‘The author wrote from the heart and with great conviction. It read as a fiction type book, but was also being informative without you realizing it! It gives me hope with my own ‘Carrie’. I totally recommend this book to anyone….my only complaint is that it wasn’t long enough!! – Amazon reader.

‘ Required reading for anyone thinking of taking their horse’s shoes off’ – Horsemanship Magazine.

‘I loved reading this intelligently written book. It’s so good I think every hoof trimmer should hand this book out to clients who are going barefoot for the first time’ – Natural Horse Management magazine.

My historical novel, The First Vet, is inspired by the life and work of the amazing early vet, Bracy Clark – the man who exposed the harm of shoeing 200 years ago but was mocked by the veterinary establishment. His battle motivated me to stretch my writing skills from journalism to novel writing and took me to the British Library and the Royal Veterinary College for years of research. Paperback price £6.99, Kindle £2.24 –Amazon UKAmazon US. This book has more than 50 excellent reviews on Amazon and a recommend from the Historical NovelCover Society. 

‘Fantastic read, well researched, authentic voice, and a recognition of the correlation of our best slaves- horses- with the role of women throughout history. If you are into history, barefoot horses, and the feminine coming of age story, then this book is a must read’ – Amazon US reader.

If you want to keep in touch, click the follow button on this campaigning blog or find me on Facebook…Another historical, horsey novel has been completed, ready for editing. I am being inspired by a famous equestrian campaigner from the past who quietly made such a difference to horses. So many people have asked me to write a sequel to The First Vet but I think I should feature one of Bracy Clark’s colleagues. And have I told you about the Very Bad Princess? The one who rode horses, swore a lot and tried to keep a London park all to herself…not a current-day princess…more soon…I’m enjoying the research on this lady! She used to take snuff…xxx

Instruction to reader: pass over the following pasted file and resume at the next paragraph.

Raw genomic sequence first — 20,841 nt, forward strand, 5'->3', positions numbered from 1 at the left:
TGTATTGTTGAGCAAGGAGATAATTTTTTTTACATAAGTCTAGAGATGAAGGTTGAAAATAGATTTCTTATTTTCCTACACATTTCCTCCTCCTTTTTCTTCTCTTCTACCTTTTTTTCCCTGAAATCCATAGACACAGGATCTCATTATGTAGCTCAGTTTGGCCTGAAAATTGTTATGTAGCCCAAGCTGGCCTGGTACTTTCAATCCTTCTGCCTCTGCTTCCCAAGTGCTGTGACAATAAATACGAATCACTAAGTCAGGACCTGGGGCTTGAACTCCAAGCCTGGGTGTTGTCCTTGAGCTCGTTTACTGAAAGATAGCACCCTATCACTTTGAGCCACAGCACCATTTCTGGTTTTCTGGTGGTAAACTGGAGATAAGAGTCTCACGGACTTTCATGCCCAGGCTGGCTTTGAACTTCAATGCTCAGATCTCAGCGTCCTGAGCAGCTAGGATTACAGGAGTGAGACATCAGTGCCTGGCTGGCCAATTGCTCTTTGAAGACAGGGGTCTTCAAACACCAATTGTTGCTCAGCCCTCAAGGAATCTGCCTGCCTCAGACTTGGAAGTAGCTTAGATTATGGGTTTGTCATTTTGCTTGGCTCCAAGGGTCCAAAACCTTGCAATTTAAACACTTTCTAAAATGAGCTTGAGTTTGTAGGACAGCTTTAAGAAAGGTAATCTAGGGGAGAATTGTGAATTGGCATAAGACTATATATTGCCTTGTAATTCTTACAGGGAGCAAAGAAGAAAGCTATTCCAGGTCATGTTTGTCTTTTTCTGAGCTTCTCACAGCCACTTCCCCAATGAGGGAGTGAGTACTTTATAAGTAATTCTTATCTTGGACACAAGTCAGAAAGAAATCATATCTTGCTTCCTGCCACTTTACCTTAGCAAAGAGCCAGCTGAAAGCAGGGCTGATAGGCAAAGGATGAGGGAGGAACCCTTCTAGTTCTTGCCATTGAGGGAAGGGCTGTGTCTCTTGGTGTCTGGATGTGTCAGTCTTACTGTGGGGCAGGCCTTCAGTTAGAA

Setting up Paddock Paradise

by Linda Chamberlain

Jaime Jackson, the American author and trimmer, has devised a better way of keeping horses and it doesn’t need much investment. He calls it Paddock Paradise and was inspired by his observations of wild Mustangs and how they move as a herd.

Put simply, it means turning your fields into track ways which encourage the animals to walk further for their daily ration of grass.

You can try it in the spring or summer as soon as your field dries out enough. Or you might think it’s worth making hard, stony tracks to keep going in the winter.

I have a ten acre field that’s on a hill which I chose for my experiment. There is a footbath at the top of the hill, a water trough half way down and some woods at the bottom. We made a track around the edge of the field, very much like a race horse’s training gallop, using electric fencing. My cob was fond of breaking plastic posts so I had to invest in wooden posts but for most horses this might not be necessary. Jaime Jackson, a former farrier who is now a leading barefoot trimmer, suggests scraping the grass off and feeding hay but I was reluctant to do this and allowed them to graze it down.

Following the leader

Following the leader

The system has since been extended to other fields which adjoin and I probably have a couple of miles of tracks now some with stony ground and others with wider areas for resting and grazing. The middle of the field grows long grass which we sometimes cut for hay or it can be saved for winter grazing when it is appreciated and less likely to cause foot problems.

You might ask: why bother?